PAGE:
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Did you see it? Did you? Remember when either you were little or your children were and you would play that little game to keep them from falling asleep – usually during a car ride when you were close to your destination and sleepy kids was not an option.

Evidently at 1:14 a.m. this morning, E.D.T. the sun was directly over the equator, marking the vernal equinox. Did you see it? Yeah, neither did I. Could be the darkness, hard to see the sun with all that pitch black out there. Or maybe, if you were lucky, you were sleeping. I was, but I’m not anymore.

Vernal Equinox marks the first day of spring. Did you know that Easter always falls on the First Sunday after the first full moon after the vernal equinox? Nope, neither did I – learn something new everyday.

Another interesting fact for you — this is the earliest spring in over a 100 years. The last time spring was this early was 1896. In the Pacific and Mountain time zones, the first day was spring was really yesterday, since the vernal equinox took place before midnight for them. See, you missed it.

In any event, enjoy the spring. Here in Vermont we are supposed to have a beautiful day with temperatures hitting the 70s — maybe, just maybe it will help dry out the mud.

Welcome to Spring — or as we call it here on the dirt roads — Mud Season.

 

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Illumination of the Earth by the Sun on the da...
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Today marks the day that day and night are roughly equal in length. It is the vernal equinox, where the sun was directly over the equator. The result is that the length of time that we are exposed to daylight and then night are equal, or roughly equal, in length. The actual equinox, where the sun is directly over the equator will occur at 1:32 p.m. here in the Eastern Daylight zone.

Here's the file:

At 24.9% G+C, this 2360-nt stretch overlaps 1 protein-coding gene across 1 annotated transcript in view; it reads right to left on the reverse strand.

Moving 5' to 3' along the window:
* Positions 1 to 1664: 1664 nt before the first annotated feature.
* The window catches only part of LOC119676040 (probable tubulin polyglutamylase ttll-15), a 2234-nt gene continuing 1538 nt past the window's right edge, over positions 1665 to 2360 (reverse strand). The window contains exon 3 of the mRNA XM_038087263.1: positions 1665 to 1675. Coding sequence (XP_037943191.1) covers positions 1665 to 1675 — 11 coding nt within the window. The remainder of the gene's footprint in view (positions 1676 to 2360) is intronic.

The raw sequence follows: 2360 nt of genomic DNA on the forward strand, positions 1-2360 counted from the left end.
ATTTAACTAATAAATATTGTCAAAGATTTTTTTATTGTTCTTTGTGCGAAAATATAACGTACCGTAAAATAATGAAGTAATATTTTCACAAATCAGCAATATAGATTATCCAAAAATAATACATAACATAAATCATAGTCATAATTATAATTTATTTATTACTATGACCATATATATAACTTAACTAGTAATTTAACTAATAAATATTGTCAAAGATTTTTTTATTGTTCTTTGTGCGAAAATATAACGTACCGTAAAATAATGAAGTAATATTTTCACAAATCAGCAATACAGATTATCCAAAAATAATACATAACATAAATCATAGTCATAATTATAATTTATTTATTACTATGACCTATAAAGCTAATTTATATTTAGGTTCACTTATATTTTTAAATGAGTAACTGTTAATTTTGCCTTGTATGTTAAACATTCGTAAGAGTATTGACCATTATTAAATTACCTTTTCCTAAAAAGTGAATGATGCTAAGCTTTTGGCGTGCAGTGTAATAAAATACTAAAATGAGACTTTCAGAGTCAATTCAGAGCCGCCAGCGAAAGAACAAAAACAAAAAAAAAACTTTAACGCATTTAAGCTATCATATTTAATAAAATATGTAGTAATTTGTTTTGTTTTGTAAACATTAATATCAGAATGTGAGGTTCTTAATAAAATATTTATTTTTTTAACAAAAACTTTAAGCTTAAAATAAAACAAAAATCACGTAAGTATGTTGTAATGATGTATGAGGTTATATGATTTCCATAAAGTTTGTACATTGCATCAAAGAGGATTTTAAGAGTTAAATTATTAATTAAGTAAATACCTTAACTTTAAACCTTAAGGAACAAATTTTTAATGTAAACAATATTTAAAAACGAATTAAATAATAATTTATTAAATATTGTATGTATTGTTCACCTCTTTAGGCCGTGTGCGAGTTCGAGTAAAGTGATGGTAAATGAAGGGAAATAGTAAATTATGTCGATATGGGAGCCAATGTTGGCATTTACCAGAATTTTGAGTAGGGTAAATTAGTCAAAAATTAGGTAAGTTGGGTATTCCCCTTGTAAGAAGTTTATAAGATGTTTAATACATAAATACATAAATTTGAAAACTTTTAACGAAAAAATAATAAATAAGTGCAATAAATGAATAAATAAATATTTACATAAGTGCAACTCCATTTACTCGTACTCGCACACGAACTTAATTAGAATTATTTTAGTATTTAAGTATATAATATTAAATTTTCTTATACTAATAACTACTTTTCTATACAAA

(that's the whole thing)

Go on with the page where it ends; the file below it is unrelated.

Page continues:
There is a rumor that during the vernal equinox you can stand an egg on end, however, that has pretty much been disproven, since with time and patience, one can stand an egg on end at any time during the year, not just during the equinox. There is evidently no special gravity present during this time that would account for an egg’s ability to stand on end … or dance… or do anything special.

Vernal equinox marks the first day of spring. A rebirth of the earth, a time that Mother Nature shakes off winter like a bear coming out of hibernation and shrugging off the sleepiness of winter.

There are many different celebrations and many of the holidays that we know are set around the equinox. Easter falls on the first Sunday after the first full moon following the vernal equinox.

World Storytelling Day, preserving the art of oral storytelling is celebrated on the day of the vernal equinox or March 20th this year. It is celebrated all over the world on this day and originated in Sweden in 1991. It is a day to tell stories and promote the art of storytelling, one of the most ancient of all art forms. Go ahead, share some stories today – Happy Spring! (By the way, we STILL have snow here.)

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